Meet the NetGalley Team: Kelly Gallucci

On We Are Bookish, the NetGalley team has shared our staff reads, our favorite audiobook narrators and book adaptations, fun facts about our company, and our most-anticipated reads of the year. And now it’s time to properly introduce ourselves! Throughout the year we’ll be profiling different members of the NetGalley team to share what we’re working on, our best tips for members, and more. First, meet Kelly Gallucci, a voice you’re likely pretty familiar with already. 

White woman smiling and holding a copy of Tana French’s In the Woods

Meet Kelly

Role: Executive Editor, We Are Bookish

Years at NetGalley: 6

Last review submitted on NetGalley: Electric Idol by Katee Robert

Your NetGalley Feedback ratio: Not to brag but it’s 83% 💁🏻‍♀️

An indie bookstore you love: Love’s Sweet Arrow

Favorite audiobook narrator: Robert Petkoff

Tell us about your career trajectory: What brought you to book publishing and what led you to NetGalley?

I grew up with a love of reading (like so many of us in this industry), but didn’t have a strong sense of what that future might look like for myself. After grad school, I landed an editorial internship in New York City that turned into a job at a tiny startup editing a website called Bookish. The team at NetGalley had been wanting to grow their existing blog into a space for members to find valuable tips and book recommendations, so they snatched me and Bookish up and together we transformed it into the site you see today!

For anyone interested in pursuing a career in the industry, I’d recommend doing as much research as possible. There are so many branches of publishing to explore: most NetGalley members are familiar with marketing and publicity (more on what a publicist does here!), which may be perfect for you or you could fall in love with sales or subsidiary rights or design! Don’t be afraid to ask questions or for advice. Having a mentor or trusted friend you can go to for guidance is truly invaluable.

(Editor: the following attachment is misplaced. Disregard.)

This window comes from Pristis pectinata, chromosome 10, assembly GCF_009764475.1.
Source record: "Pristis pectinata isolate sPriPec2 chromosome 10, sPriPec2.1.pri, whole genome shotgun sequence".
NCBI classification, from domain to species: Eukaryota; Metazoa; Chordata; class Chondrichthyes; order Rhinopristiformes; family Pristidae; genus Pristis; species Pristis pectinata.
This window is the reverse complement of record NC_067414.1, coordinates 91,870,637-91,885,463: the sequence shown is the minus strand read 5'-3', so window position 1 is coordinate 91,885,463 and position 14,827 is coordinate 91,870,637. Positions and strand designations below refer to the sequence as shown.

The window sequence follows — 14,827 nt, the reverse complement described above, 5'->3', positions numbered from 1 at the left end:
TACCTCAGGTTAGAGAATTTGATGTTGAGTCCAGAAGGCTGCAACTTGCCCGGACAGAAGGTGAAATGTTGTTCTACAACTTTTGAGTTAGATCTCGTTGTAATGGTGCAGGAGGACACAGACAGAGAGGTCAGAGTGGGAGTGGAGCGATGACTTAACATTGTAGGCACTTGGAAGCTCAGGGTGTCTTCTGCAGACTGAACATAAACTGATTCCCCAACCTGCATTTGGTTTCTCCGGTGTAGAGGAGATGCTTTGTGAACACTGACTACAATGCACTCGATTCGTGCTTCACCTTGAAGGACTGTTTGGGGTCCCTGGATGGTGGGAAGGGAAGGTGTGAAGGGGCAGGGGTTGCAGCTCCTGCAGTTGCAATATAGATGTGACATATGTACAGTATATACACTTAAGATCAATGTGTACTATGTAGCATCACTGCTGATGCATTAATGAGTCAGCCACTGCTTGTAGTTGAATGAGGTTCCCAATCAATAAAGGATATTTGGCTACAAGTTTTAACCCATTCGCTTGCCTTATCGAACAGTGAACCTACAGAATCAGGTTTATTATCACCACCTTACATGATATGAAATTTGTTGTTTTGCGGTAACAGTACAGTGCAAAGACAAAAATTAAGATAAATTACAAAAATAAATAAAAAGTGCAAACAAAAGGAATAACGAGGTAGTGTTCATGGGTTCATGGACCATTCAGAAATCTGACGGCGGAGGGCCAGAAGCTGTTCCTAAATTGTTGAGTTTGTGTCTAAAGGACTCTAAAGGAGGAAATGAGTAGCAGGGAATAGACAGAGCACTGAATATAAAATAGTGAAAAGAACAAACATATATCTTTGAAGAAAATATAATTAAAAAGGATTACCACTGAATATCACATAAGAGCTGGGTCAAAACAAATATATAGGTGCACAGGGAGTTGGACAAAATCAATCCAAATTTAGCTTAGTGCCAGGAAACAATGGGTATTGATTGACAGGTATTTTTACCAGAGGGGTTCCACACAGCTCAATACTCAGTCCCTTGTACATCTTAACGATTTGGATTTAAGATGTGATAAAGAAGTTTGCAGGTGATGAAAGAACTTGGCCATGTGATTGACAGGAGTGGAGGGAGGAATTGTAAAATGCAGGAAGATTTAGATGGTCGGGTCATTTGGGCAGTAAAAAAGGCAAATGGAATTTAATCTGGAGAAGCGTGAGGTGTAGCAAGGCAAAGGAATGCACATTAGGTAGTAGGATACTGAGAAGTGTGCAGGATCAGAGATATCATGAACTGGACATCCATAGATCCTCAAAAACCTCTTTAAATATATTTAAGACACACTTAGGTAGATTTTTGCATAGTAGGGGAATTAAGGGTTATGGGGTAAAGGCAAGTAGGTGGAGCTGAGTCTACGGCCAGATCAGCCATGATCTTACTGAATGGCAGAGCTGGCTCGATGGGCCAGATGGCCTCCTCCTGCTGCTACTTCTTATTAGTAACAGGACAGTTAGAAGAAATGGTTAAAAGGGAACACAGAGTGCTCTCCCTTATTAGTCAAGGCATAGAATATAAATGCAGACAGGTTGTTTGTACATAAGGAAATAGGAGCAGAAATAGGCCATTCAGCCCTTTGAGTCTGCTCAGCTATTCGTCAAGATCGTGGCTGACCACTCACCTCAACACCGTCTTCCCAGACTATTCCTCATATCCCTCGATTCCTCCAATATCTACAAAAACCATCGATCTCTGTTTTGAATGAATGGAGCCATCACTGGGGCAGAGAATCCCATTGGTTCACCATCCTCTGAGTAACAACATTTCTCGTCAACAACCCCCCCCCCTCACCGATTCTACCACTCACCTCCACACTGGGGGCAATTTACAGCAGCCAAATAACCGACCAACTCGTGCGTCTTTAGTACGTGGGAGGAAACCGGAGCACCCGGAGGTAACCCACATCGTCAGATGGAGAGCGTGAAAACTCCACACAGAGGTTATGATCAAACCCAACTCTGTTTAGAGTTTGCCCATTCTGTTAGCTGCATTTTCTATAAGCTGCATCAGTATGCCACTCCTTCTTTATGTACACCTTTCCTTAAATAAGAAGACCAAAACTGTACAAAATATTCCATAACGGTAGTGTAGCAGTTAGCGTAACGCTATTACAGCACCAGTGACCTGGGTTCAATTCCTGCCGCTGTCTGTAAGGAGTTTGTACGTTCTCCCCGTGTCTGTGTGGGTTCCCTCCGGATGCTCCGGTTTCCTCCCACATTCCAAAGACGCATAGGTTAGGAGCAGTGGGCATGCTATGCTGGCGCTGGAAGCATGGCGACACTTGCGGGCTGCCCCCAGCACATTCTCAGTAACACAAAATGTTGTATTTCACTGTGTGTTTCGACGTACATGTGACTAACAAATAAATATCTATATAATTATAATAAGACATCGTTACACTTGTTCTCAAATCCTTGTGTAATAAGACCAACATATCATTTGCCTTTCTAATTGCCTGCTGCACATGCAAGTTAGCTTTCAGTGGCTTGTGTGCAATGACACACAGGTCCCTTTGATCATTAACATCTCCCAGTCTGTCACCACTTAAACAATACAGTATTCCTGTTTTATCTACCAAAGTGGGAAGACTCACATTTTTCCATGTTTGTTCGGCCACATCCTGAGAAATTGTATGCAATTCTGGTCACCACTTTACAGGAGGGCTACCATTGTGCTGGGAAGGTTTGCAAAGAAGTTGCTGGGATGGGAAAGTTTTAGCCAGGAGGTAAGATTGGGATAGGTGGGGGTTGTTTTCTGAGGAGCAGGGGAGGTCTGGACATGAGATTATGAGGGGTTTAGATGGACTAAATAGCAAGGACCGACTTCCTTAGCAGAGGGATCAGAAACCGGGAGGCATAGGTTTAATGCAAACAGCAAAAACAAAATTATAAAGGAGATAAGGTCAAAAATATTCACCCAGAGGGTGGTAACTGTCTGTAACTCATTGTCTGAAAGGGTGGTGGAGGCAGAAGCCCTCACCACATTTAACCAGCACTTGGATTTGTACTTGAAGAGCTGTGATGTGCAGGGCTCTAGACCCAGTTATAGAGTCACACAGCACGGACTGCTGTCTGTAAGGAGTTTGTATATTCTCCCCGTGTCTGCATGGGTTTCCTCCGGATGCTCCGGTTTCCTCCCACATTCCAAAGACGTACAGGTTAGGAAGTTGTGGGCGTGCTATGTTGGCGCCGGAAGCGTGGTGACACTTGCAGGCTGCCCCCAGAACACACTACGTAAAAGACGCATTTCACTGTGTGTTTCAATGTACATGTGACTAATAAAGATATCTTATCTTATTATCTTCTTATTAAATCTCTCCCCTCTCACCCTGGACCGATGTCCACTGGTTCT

What’s one tip you have for members to keep in mind when crafting book reviews?

I’ve shared a lot of review advice on We Are Bookish in the past, but something that I always focus on when I’m crafting my own reviews is who the book’s perfect reader is. I think the best reviews speak not only to someone’s personal opinion, but also to who they think the best audience for the book is, even if it wasn’t themself. I genuinely believe that every book has a reader and that the role of a reviewer is to make sure those readers who will love that book find it. 


What do you love most about your job? What do you want people to know about your job?

I love being able to champion books and authors that I feel passionately about—especially giving a spotlight to debut authors, authors of color, and queer authors. Since I’ve been in the industry for a few years, I’ve also gotten to see authors’ careers start and grow and change as they perfect their craft and take new risks, which is really cool. An author may start out in YA and then write an adult book and then move into comics—you never know where their storytelling will take them and it’s exciting to witness that.

The other part of my job that I love goes hand-in-hand with supporting books: helping readers. Whether it’s a librarian finding the perfect book for their book club with one of our book club kits or a reader discovering their next favorite author, I am so happy any time that I get to play a part in introducing a reader to a book they’re excited about.